You are here
Home > News > Commemorating residential school victims

Commemorating residential school victims

When 215 children were found in unmarked graves at the grounds of the former Kamloops Indian Residential School, Jessica Hernandez felt the news like a weight on her shoulders.

“It was a really heavy week,” said the owner of Nicia’s Accessories. “I had never felt like that before.”

She knew she was not the only one struggling to process the discovery and that the rest of her community was also in mourning. So she put a call out for 215 handmade children’s moccasins as a commemoration to give Kahnawake’s beaders and artisans an outlet to channel their grief.

“To me, beading is medicine,” she said. She hoped that making the moccasins would give the participants of the initiative some quiet time to sit with the news and work towards healing.

“Everybody responded to the callout that they wanted to do it too because it was that same heavy weight that they were all feeling.”

The final tally of moccasins could be a few more or a few less than 215, but Hernandez said that given how many more unmarked graves have been reported since Kamloops, having the precise number is less important than raising awareness about the issue.

“It’s not just this one school. It’s all these schools where these children are being unearthed,” she said.

Alana Atwin responded to the callout by sending in a pair of beaded baby moccasins. She had beaded one moccasin of the pair in a class back in January and had put them aside for a bit as life got in the way. She decorated the shoe with a ripe red strawberry on the vamp. Then came the news, followed by the initiative by Hernandez. Atwin decided to keep working on the pair of baby moccasins for it.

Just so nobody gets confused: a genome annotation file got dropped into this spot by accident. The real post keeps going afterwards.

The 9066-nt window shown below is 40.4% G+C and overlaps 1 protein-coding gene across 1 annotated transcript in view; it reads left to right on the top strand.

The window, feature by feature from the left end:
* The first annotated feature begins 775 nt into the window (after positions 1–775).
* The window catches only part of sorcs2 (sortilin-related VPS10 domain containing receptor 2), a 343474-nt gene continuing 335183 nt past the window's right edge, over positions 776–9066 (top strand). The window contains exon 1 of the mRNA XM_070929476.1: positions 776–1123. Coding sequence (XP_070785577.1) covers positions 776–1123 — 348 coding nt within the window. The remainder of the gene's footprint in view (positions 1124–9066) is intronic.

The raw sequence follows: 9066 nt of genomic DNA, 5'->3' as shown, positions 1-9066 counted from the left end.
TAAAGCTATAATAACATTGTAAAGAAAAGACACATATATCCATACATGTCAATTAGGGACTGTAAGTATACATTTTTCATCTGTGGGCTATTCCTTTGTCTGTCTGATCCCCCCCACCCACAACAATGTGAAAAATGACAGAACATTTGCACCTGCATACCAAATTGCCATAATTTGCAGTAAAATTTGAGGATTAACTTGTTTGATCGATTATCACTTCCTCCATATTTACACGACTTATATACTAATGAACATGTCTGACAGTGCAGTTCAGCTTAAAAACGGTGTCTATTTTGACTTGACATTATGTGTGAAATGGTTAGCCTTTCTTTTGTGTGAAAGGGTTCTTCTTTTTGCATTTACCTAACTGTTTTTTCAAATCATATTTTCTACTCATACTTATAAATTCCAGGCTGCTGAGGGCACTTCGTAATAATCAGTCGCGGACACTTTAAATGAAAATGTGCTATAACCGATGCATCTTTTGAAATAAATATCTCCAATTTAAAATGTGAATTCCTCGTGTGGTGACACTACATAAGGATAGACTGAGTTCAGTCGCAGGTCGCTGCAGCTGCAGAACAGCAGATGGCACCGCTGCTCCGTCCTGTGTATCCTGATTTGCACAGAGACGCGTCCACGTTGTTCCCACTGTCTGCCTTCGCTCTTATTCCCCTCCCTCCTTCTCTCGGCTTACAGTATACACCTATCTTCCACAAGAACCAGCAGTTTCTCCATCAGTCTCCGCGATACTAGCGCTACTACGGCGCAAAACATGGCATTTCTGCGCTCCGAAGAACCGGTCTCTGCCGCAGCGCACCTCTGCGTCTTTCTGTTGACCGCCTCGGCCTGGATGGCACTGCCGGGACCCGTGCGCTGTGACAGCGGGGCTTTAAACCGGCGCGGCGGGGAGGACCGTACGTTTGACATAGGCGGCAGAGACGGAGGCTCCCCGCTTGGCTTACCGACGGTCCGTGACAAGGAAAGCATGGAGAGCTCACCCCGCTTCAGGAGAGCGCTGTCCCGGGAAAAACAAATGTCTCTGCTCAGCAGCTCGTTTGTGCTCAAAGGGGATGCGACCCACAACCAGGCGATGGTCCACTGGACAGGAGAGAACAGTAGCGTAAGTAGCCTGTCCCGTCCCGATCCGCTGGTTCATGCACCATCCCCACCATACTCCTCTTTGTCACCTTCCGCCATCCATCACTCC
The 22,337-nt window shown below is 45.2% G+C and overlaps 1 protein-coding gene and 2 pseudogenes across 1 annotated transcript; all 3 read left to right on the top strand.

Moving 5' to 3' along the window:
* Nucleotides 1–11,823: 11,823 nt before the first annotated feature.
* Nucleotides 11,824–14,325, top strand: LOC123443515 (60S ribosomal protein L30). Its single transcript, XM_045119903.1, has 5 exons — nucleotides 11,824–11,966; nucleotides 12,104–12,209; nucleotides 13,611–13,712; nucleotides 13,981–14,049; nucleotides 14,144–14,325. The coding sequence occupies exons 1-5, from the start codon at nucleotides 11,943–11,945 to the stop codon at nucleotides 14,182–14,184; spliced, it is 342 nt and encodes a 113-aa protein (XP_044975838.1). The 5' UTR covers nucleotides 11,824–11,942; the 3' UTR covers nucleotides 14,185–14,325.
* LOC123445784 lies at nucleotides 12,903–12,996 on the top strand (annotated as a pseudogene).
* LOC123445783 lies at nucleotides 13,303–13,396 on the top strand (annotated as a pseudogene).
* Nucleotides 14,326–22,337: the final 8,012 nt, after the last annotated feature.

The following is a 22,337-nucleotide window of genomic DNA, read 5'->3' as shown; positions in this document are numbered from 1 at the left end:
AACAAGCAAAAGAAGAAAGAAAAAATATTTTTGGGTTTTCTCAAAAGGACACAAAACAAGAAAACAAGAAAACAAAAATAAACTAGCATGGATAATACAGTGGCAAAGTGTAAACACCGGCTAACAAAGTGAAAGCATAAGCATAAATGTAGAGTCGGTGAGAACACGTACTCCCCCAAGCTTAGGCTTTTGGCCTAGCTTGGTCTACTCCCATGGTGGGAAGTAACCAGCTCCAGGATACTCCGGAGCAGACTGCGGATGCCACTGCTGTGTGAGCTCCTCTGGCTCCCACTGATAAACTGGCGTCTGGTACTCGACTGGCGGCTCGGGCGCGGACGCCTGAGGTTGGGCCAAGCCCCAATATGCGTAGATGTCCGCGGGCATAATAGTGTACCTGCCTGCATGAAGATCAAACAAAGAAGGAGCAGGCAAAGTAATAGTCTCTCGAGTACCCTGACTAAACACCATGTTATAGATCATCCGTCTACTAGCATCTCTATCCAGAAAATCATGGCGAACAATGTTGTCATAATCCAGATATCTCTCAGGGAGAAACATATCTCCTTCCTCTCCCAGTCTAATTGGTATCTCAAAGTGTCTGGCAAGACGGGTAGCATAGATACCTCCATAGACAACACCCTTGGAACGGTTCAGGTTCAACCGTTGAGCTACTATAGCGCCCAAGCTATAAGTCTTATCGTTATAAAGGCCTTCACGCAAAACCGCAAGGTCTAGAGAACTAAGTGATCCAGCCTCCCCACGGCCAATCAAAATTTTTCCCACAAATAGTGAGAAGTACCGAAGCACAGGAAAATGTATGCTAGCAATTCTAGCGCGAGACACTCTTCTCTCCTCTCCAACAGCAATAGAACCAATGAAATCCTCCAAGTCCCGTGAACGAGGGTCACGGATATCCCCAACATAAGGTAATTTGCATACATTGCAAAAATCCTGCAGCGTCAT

“When I pulled the moccasins out to work on them, I felt that I wasn’t the same person who beaded that first one, knowing what I know now,” she said.

Courtesy Alana Atwin

To show that change in her, Atwin decorated the second moccasin with a pink, unripe strawberry.

“It made me think of all those lives that were cut short,” she explained. “They never got to grow.”

Jeci Tekentenhawitha Goodleaf, the owner of Goodleaf Designs, made a pair of corn husk moccasins for the initiative. She chose to use this traditional crafting technique because though it is not often used anymore, it was commonplace for the Haudenosaunee for generations.

“I suppose some of our people have even forgotten about this way of making moccasins,” she said.

Making her moccasins out of corn husk was a nod to the ancestors, a way to honour them in the project as well. “It’s something that they would recognize from their time.”

Hernandez said that she received a lot of suggestions about what to do with the moccasins to put them to good use after their display in Nicia’s Accessories. Those who want to take back their pair to use in ceremony can do so. Then the rest will be brought into Kahnawake’s schools in the days before Orange Shirt Day.

The goal is to use them to help start conversations with students about residential schools and the growing number of unmarked graves that are being found across Canada.

“We’ll showcase them so that the kids can see, and the teachers can have good discussions with them about what they mean,” Hernandez said.